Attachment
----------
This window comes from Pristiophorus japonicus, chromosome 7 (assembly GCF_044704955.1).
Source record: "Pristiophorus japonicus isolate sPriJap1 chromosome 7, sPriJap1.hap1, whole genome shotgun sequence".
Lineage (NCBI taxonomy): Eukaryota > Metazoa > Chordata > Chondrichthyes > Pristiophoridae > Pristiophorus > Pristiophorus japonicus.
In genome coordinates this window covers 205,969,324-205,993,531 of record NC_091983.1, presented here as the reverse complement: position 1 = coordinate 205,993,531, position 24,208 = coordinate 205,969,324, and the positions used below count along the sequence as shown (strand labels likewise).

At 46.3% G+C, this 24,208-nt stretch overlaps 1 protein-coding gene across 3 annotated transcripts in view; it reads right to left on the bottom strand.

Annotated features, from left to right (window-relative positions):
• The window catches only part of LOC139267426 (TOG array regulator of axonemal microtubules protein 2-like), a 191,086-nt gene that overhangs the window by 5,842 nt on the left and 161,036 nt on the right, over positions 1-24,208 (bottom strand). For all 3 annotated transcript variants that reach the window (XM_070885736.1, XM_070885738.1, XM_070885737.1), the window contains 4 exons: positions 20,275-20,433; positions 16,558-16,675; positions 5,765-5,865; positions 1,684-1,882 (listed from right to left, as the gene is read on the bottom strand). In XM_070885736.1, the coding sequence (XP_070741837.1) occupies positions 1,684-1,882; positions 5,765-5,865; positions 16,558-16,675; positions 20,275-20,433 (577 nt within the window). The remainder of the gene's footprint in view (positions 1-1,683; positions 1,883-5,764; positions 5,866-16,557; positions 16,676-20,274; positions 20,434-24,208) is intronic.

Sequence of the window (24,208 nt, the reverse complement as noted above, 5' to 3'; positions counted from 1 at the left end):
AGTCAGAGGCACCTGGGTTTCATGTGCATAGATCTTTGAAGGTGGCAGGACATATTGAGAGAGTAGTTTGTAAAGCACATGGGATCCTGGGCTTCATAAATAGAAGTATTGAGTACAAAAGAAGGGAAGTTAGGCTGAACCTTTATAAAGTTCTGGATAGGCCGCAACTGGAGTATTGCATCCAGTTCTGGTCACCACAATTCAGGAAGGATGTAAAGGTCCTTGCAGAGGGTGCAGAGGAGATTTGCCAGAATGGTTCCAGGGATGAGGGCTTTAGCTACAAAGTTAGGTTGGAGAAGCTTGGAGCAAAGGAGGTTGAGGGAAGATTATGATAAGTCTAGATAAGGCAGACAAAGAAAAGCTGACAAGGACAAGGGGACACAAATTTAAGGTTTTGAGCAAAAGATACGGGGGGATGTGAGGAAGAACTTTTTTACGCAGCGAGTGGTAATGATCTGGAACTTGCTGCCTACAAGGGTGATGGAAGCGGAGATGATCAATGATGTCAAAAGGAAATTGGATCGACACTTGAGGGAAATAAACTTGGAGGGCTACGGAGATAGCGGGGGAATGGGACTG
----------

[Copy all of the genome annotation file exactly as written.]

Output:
This window comes from Pristiophorus japonicus, chromosome 7 (assembly GCF_044704955.1).
Source record: "Pristiophorus japonicus isolate sPriJap1 chromosome 7, sPriJap1.hap1, whole genome shotgun sequence".
Lineage (NCBI taxonomy): Eukaryota > Metazoa > Chordata > Chondrichthyes > Pristiophoridae > Pristiophorus > Pristiophorus japonicus.
In genome coordinates this window covers 205,969,324-205,993,531 of record NC_091983.1, presented here as the reverse complement: position 1 = coordinate 205,993,531, position 24,208 = coordinate 205,969,324, and the positions used below count along the sequence as shown (strand labels likewise).

At 46.3% G+C, this 24,208-nt stretch overlaps 1 protein-coding gene across 3 annotated transcripts in view; it reads right to left on the bottom strand.

Annotated features, from left to right (window-relative positions):
• The window catches only part of LOC139267426 (TOG array regulator of axonemal microtubules protein 2-like), a 191,086-nt gene that overhangs the window by 5,842 nt on the left and 161,036 nt on the right, over positions 1-24,208 (bottom strand). For all 3 annotated transcript variants that reach the window (XM_070885736.1, XM_070885738.1, XM_070885737.1), the window contains 4 exons: positions 20,275-20,433; positions 16,558-16,675; positions 5,765-5,865; positions 1,684-1,882 (listed from right to left, as the gene is read on the bottom strand). In XM_070885736.1, the coding sequence (XP_070741837.1) occupies positions 1,684-1,882; positions 5,765-5,865; positions 16,558-16,675; positions 20,275-20,433 (577 nt within the window). The remainder of the gene's footprint in view (positions 1-1,683; positions 1,883-5,764; positions 5,866-16,557; positions 16,676-20,274; positions 20,434-24,208) is intronic.

Sequence of the window (24,208 nt, the reverse complement as noted above, 5' to 3'; positions counted from 1 at the left end):
AGTCAGAGGCACCTGGGTTTCATGTGCATAGATCTTTGAAGGTGGCAGGACATATTGAGAGAGTAGTTTGTAAAGCACATGGGATCCTGGGCTTCATAAATAGAAGTATTGAGTACAAAAGAAGGGAAGTTAGGCTGAACCTTTATAAAGTTCTGGATAGGCCGCAACTGGAGTATTGCATCCAGTTCTGGTCACCACAATTCAGGAAGGATGTAAAGGTCCTTGCAGAGGGTGCAGAGGAGATTTGCCAGAATGGTTCCAGGGATGAGGGCTTTAGCTACAAAGTTAGGTTGGAGAAGCTTGGAGCAAAGGAGGTTGAGGGAAGATTATGATAAGTCTAGATAAGGCAGACAAAGAAAAGCTGACAAGGACAAGGGGACACAAATTTAAGGTTTTGAGCAAAAGATACGGGGGGATGTGAGGAAGAACTTTTTTACGCAGCGAGTGGTAATGATCTGGAACTTGCTGCCTACAAGGGTGATGGAAGCGGAGATGATCAATGATGTCAAAAGGAAATTGGATCGACACTTGAGGGAAATAAACTTGGAGGGCTACGGAGATAGCGGGGGAATGGGACTG